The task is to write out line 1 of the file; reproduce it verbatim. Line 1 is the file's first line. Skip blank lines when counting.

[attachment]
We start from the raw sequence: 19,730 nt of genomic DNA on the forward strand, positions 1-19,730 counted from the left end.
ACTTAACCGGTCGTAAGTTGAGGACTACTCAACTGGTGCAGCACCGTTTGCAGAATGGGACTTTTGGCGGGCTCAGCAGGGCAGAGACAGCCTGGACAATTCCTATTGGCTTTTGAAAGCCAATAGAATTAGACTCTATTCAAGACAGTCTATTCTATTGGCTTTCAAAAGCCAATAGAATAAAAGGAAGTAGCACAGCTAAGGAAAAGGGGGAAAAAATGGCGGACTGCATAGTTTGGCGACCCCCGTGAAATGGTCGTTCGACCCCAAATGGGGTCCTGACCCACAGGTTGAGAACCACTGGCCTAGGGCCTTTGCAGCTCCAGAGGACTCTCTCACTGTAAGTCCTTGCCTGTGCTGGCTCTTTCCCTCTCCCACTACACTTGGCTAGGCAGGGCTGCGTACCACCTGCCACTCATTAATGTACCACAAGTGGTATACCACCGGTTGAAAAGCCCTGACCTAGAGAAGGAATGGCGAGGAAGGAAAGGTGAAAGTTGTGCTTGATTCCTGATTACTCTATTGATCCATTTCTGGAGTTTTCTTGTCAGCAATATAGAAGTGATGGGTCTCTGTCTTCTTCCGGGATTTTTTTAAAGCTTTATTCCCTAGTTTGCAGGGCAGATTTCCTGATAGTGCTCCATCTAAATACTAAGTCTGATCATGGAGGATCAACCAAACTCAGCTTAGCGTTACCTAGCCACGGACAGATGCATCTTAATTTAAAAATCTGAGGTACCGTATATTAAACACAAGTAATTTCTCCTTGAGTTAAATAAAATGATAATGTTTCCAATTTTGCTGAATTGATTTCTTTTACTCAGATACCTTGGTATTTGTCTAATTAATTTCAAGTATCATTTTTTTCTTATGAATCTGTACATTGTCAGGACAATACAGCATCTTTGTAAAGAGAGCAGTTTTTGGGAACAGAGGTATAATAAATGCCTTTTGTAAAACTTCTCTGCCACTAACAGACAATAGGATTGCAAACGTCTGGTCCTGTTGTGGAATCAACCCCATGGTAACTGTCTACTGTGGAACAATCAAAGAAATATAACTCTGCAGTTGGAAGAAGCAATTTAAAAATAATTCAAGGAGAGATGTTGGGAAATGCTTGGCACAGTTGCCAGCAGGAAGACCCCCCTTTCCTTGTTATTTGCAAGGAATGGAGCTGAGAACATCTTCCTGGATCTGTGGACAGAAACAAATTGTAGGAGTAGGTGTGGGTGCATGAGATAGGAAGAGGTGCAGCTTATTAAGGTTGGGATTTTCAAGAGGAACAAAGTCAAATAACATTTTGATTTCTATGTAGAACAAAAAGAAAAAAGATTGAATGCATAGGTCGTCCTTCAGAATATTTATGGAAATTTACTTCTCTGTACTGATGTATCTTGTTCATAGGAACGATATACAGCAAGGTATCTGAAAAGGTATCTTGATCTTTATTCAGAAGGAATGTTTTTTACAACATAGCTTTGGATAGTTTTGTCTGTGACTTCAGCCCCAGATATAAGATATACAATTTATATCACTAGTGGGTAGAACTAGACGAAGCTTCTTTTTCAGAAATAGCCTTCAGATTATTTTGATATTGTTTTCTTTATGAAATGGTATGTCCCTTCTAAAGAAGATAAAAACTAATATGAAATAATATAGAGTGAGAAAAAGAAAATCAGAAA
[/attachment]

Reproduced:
We start from the raw sequence: 19,730 nt of genomic DNA on the forward strand, positions 1-19,730 counted from the left end.